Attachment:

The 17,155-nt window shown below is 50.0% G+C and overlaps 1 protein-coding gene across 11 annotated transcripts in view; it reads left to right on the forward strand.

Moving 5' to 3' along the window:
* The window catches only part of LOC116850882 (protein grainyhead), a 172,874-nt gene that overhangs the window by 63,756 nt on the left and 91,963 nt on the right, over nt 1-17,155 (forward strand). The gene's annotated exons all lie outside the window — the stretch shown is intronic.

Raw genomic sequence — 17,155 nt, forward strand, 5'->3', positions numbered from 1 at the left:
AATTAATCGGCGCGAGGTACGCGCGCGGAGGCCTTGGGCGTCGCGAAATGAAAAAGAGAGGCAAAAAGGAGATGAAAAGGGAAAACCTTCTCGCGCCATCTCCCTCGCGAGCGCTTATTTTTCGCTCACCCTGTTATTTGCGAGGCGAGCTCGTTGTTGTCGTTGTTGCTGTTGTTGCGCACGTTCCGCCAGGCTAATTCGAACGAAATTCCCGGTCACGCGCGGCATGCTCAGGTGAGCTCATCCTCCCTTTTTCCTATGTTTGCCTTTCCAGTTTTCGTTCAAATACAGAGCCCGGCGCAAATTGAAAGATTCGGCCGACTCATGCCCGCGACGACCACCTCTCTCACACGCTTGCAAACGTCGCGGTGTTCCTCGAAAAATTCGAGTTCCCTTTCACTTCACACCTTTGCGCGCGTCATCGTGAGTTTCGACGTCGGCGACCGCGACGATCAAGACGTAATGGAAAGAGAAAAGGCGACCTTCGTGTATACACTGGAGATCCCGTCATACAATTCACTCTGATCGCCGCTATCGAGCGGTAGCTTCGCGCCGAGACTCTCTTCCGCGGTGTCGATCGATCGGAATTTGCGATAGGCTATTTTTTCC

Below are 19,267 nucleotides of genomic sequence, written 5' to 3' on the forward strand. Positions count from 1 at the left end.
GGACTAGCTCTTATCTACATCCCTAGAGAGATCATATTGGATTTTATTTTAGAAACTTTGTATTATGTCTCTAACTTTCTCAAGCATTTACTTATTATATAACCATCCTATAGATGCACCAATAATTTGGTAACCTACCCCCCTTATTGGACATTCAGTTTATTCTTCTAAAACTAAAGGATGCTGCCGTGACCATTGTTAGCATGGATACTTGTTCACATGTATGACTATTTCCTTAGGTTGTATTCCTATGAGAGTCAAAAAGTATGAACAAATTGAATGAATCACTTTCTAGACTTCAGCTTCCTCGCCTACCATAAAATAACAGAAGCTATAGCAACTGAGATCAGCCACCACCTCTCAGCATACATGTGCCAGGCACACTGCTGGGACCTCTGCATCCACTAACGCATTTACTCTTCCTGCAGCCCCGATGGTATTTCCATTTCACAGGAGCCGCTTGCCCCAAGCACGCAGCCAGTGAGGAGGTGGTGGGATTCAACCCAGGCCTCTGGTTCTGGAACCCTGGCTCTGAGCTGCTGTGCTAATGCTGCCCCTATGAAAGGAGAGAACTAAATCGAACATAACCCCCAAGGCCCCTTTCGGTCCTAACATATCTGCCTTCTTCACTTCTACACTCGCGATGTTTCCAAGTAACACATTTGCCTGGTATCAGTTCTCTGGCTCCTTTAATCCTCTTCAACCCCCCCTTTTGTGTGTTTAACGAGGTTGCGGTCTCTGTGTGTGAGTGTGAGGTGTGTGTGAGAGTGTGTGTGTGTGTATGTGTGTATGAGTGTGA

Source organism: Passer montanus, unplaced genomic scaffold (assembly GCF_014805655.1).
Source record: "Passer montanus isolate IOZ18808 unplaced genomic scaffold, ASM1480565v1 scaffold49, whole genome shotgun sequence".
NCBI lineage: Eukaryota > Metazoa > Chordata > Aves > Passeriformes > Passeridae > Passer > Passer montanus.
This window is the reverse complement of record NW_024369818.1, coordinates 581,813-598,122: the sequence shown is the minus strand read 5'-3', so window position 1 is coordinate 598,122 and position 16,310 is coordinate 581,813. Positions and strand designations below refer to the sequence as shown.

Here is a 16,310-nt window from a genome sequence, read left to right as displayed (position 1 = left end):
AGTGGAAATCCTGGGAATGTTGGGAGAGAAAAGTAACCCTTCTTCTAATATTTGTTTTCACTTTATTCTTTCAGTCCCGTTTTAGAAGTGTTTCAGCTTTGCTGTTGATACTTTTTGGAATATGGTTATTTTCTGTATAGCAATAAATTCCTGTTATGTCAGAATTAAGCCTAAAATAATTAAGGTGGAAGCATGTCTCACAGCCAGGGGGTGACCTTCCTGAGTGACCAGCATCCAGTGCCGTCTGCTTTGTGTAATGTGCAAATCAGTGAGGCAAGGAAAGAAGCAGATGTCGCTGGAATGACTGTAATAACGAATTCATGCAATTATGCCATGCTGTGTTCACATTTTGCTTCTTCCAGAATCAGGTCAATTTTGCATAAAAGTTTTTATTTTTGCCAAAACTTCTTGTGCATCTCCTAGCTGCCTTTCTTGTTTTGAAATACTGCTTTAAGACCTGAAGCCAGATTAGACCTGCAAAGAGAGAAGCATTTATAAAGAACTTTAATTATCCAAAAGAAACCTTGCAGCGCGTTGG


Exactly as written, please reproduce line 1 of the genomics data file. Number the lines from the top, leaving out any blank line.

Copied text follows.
The 17,155-nt window shown below is 50.0% G+C and overlaps 1 protein-coding gene across 11 annotated transcripts in view; it reads left to right on the forward strand.